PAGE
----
Table-topping VTB moves to a new phase
VTB Capital has built a powerhouse capital markets business in Russia. Can it become just as influential elsewhere?
by Dominic O'Neill (Euromoney)
A doctored version of a 1920s, Red Army recruitment poster is plastered on Andrey Solovyev's door. A Soviet soldier points his finger out sternly at the viewer. In the background, lines of factories billow with smoke.
In the amended version, however, VTB Capital's head of DCM does not seek enlistment (or at least, not in the army). Instead, the soldier demands of the visit or to Solovyev's office, in one of Moscow's newest skyscrapers: "Have you brought the mandate?"
Luckily for Solovyev, most of the time these days, the answer seems to be yes. In its four-year history, VTB Capital has soared up the league tables in Russia, particularly in Eurobonds and equity capital markets. In 2011, the DCM team alone closed 13 Eurobond deals and 45 domestic bonds in the year to November 30, according to Dealogic.
Having gone from around 100 employees in 2008 to around 1,000 today, VTB Capital is now number one in the league table for Russian domestic debt, with more than twice the number and volume of deals as its nearest rival. It is a close number two in international Russian debt issuance, after JPMorgan.
In the league table for international and local Russia equity issuance, it ranks first – just above Deutsche Bank. Among its deals in 2011: a $787 million London share sale for Russian miner Polymetal; a two-tranche local-currency Russia sovereign bond for the equivalent of$2.9 billion; a $566 million 20-year sterling bond for Russian Railways. The firm is also a top-three player in Russia M&A.
VTB's group CEO, Andrey Kostin, stepped up efforts in investment banking in 2008. At the time, Russia-focused bankers could be hired "for a bowl of soup", as one insider puts it. The bank hired people such as George Niedringhaus, former head of emerging-market syndicate at ABN Amro, and a former US carrier jet pilot.
But the biggest coup came later in 2008 as Yuri Soloviev, one of Deutsche Bank's top Russia bankers, came across – bringing a large part of his team with him. DCM head Andrey Solovyev was one of that team, as was Elena Khisamova, now head of ECM.
Bringing across a partially intact team helped mitigate risks that individual hires might not gel. It meant clients abroad and in Russia were more at ease with the previously unknown out?t. VTB branded its investment-banking unit as VTB Capital only in 2008.
Back then – as now – rival banks were retrenching in Russia. State-owned firms such as VTB increasingly find themselves with a more stable and cheaper funding base than international banks, and they are winning more corporate business as a result. VTB Capital is, in part, the means by which VTB tries to keep revenue from these clients when crisis-era loans are refinanced in the capital markets.
It tries not to be too pushy. For example, it is not its policy, as a matter of course, to make loans conditional on the client signing a right of first refusal with VTB for capital markets mandates.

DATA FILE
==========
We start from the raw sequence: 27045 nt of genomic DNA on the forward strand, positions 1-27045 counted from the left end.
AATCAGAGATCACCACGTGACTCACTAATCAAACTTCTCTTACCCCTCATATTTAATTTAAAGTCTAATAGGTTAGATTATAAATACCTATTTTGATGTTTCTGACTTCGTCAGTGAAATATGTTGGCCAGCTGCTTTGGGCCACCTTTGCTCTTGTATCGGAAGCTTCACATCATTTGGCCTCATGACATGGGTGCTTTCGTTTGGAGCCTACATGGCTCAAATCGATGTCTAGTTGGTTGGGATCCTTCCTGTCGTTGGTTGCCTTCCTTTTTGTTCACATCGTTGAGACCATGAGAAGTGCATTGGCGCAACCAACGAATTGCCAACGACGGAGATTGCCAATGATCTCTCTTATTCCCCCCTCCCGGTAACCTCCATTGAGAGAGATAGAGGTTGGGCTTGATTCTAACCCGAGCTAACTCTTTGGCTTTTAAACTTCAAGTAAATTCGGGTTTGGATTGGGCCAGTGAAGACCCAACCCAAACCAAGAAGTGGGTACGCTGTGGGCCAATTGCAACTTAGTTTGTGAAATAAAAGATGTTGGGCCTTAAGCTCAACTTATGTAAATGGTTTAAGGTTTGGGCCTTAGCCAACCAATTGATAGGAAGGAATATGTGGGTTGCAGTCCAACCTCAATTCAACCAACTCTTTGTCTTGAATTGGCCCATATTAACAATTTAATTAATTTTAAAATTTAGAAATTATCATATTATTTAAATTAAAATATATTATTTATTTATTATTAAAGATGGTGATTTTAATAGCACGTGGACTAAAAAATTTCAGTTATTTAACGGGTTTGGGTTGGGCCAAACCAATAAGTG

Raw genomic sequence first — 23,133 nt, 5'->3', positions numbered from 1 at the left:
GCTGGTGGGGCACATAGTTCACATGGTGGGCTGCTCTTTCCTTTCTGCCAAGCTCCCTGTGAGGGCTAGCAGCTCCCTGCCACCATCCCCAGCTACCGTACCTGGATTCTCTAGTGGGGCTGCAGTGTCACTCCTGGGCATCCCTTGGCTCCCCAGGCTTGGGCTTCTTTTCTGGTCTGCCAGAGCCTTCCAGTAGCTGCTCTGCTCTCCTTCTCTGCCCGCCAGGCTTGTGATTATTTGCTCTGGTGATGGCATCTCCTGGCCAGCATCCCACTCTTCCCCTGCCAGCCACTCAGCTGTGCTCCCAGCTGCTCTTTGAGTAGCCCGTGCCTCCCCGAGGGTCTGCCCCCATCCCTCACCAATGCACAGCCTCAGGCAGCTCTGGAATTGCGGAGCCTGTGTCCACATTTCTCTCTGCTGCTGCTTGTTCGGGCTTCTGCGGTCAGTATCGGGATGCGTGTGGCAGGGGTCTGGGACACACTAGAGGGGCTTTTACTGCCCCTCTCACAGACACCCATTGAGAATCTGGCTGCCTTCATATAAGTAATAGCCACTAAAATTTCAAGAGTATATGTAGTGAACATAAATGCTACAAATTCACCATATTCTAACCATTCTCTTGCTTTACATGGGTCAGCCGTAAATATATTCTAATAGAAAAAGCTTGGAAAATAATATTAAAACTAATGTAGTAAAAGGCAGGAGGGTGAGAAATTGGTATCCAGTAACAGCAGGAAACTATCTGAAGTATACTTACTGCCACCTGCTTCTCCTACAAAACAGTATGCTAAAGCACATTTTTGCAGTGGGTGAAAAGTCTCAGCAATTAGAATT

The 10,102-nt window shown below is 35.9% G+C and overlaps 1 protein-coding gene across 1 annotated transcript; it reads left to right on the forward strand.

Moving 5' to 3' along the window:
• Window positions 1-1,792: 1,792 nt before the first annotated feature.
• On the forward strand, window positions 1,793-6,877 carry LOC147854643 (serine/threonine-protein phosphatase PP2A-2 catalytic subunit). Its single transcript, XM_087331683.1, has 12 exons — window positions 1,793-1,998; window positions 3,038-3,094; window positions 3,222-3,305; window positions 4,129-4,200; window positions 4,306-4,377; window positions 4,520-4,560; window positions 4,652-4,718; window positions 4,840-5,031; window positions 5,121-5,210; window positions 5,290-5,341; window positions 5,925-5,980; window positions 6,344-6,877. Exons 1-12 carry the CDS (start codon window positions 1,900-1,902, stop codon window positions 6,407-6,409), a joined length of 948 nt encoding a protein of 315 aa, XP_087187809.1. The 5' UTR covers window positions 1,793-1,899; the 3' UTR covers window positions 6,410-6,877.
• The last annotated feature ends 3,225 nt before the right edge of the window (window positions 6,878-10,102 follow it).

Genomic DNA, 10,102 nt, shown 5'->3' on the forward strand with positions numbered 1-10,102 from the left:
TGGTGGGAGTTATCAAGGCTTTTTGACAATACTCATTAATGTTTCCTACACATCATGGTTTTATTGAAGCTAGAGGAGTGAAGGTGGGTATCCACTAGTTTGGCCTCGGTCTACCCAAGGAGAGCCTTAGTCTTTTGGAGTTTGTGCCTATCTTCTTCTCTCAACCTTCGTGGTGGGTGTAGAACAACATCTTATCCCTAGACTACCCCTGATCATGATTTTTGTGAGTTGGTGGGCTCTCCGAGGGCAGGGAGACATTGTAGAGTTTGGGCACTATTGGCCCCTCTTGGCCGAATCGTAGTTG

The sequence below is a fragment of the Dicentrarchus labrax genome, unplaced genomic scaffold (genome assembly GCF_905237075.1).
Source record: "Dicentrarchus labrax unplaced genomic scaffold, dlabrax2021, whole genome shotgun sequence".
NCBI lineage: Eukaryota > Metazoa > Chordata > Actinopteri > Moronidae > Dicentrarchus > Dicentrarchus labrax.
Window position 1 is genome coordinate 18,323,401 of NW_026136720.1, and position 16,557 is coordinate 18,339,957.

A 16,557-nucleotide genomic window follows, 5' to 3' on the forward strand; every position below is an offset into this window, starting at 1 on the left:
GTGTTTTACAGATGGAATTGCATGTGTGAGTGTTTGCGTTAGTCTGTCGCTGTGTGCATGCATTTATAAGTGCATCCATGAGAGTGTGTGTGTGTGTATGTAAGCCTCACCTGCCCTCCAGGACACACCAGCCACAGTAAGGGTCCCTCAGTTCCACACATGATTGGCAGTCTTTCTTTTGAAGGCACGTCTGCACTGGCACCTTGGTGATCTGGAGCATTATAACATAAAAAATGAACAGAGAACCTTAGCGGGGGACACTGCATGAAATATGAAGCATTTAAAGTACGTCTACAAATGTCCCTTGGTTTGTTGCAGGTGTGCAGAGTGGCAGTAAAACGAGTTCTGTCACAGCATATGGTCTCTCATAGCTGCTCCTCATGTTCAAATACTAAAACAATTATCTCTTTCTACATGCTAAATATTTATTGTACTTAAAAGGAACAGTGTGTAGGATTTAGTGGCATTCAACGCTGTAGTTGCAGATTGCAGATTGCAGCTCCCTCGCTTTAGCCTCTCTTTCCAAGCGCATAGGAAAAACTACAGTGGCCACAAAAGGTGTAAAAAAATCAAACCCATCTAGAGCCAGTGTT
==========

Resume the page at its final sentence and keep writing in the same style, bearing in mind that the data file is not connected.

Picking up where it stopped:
Nevertheless, the bank pools client relationships between the corporate and investment bank. Yuri Soloviev, in fact, is now the number two at group level after Kostin.
Origination is not everything. "You need not to only originate the mandate but also to deliver successfully on the execution, or you won't get the follow-on mandates," says Khisamova. Among the most important deals in building the reputation at the beginning, Khisamova mentions the $526 million SPO for Russian retailer Magnit, in 2009 – a client that has mandated VTB on subsequent capital markets deals.
At the time the Magnit SPO was the largest Russian equity issue since the collapse of Lehman Brothers. VTB Capital was mandated as joint global coordinator and bookrunner. "It was an excellent example of how we gathered momentum to make VTB Capital a success, right from the beginning," says Khisamova.
By the end of2010, VTB Capital was already top of the league tables in equity and number three in Eurobonds. The investment banking unit posted a pre-tax pro?t of an equivalent of around $800 million in 2010.
With momentum, the franchise has got stronger. Its predominance is such, says a banker at a different firm, that banks try to win favour with VTB by buying up less-demanded issues in order to get a higher allocation in oversubscribed deals.
The bank estimates that it now has a market share of around 12% in trading for Russian risk, across products. Indeed, bankers at other ?rms say VTB Capital is not unknown now to outperform such ?rms as JPMorgan and Goldman Sachs in internationally syndicated deals.
Now the focus is winning over institutional investors that have never previously worked with Russian brokers. With the eurozone crisis in some respects bringing a repeat of the 2008 crisis, VTB Capital is hoping to repeat its ascent in Russia in the emerging markets surrounding Russia: central Europe, and beyond.
Stage one after 2008 was to build global equity and ?xed-income distribution for Russia issuers. Stage two, as the London-based head of international business Atanas Bostandjiev describes it, is advising non-Russian clients on deals: often but not exclusively ?rms outside Russia with trade and investment relationships in Russia.
"The second phase is to become a global emerging markets-focused bank, specializing in particular on intermediating trade and investment ?ows between Russia and the CIS, and the rest of the emerging world. That second phase is happening now," says Bostandjiev.
And it could happen quickly: at the start of 2012, VTB Capital announced that it had hired former star Merrill Lynch banker Damian Chunilal as the head of its Asian investment banking operations.